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  • To: Group finalising DDLm and associated dictionaries <ddlm-group@iucr.org>
  • Subject: [ddlm-group] =?utf-8?q?=28no_subject=29?=
  • From: James Hester <jamesrhester@gmail.com>
  • Date: Thu, 16 Jun 2016 09:39:29 +1000
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Dear John and Group: see inserted comments, and an additional comment of my own first:

John's points have underlined that, to work effectively, the _audit.schema proposal would require that any CIF-reading software using a non-default value for _audit.schema needs to parse and check the dictionaries provided in _audit_conform in order to understand which categories have been provided with a new key, as this information could change with dictionary version.  Dictionary parsing and analysis is a significant extra burden which I have argued is unreasonable in the case of the default _audit.schema value. I am not as concerned with non-default, non-mainstream situations, as long as the system can be made to work.

On 15 June 2016 at 07:12, Bollinger, John C <John.Bollinger@stjude.org> wrote:

Dear All,

 

Here are what I see as the essential issues we are wrangling over with respect to the Set / Loop problem:

 

1. Whether we require a solution that prevents future data files from being misinterpreted by current software.

 

Inasmuch as proposal #2 is not such a solution, we seem to have settled on "no".


I think we agree that meeting this requirement is impossible given other constraints, but we need to minimise the probability of this happening.

 

 

2. Whether we require a solution that allows software to insulate itself against future Set / Loop changes, and if so, how.

 

That this is a desirable characteristic seems uncontroversial, but the "how" part is not settled.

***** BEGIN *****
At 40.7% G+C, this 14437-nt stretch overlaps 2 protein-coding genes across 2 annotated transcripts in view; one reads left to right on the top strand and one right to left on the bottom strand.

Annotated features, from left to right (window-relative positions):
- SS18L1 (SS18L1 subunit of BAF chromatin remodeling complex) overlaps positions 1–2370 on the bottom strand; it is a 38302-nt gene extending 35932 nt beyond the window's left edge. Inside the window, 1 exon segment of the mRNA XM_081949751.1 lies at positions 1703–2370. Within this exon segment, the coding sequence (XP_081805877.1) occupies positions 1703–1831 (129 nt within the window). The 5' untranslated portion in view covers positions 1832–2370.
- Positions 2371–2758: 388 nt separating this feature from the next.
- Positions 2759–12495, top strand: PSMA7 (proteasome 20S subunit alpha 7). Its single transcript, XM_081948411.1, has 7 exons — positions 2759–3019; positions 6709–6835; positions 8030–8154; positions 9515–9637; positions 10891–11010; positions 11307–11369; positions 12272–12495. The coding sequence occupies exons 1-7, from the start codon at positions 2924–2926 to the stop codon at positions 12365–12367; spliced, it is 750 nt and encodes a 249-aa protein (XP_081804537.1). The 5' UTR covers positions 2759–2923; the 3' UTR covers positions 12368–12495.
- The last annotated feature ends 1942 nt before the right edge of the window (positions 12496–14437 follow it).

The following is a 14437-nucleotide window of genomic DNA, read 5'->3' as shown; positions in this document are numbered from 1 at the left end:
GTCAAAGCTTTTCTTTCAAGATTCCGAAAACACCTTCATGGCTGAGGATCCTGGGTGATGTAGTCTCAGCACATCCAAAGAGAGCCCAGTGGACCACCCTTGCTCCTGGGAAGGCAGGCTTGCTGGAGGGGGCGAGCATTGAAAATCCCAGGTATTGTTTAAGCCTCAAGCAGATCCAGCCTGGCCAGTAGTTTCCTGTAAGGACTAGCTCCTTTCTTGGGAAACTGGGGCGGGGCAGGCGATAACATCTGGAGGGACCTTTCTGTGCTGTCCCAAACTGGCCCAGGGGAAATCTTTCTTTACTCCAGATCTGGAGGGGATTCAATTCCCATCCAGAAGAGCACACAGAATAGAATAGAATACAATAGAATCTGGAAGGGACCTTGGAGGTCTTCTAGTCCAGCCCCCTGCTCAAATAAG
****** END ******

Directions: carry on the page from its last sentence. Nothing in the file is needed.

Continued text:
In particular, proposal #2 does not provide a complete solution to this issue.  It provides for declaring what Set categories have been or may have been presented with multiple values, but it does not provide for defining the dimension(s) along which the values vary, and there could be more than one alternative for that.  The existing audit_conform category does offer a complete solution (or would do if changed to a Loop to match its mmCIF and the DDL1 Core analogs), but it is not as precise as proposal #2’s _audit.schema would be.


I disagree that proposal #2 is not complete (see previous email). Proposal #2 is indeed more precise, and this is important. Many dictionaries do not alter 'Set' categories. So software written with cif_core in mind could actually handle datafiles written in accordance with pd_CIF, ms_CIF, and the future magCIF dictionaries just fine.  Should this software reject a perfectly good crystal structure found in a file that conforms to pdCIF?  No. What about some future dictionary that just adds some infra-red measurements to the structure?  Again, probably not, but you can't at software creation time specify that your software will accept this dictionary, because it doesn't yet exist. Thus audit_conform.dictionary is not workable because the software author, at creation time, cannot know how future (or local) dictionaries will or will not fiddle with Set categories.  Of course, the author could write software (or find a library) that actually downloaded and analysed the dictionaries given in _audit_conform, but hopefully the examples in my previous email or common sense would suggest that the bulk of CIF reading authors will never program a complete dictionary parser and analyse the key and loop structure just to get a few atom sites.

In contrast, under the _audit.schema proposal, if audit.schema is used with default value, any present or future dictionary that did not fiddle with 'Set' categories would be automatically acceptable.  The audit.schema system requires some extra work in non-default cases: software cannot trivially determine that an unknown (at software creation time) value of audit.schema was acceptable for some given datablock contents and use cases. This case can be dealt with if the software is prepared to parse and analyse the dictionaries provided in _audit_conform, or if the software is prepared to run a generic conversion utility to transform to its own schema.

 

 

3. Whether we want to provide for Sets of items that can take multiple values, or whether we must convert Set categories to Loops to enable their items to take multiple values.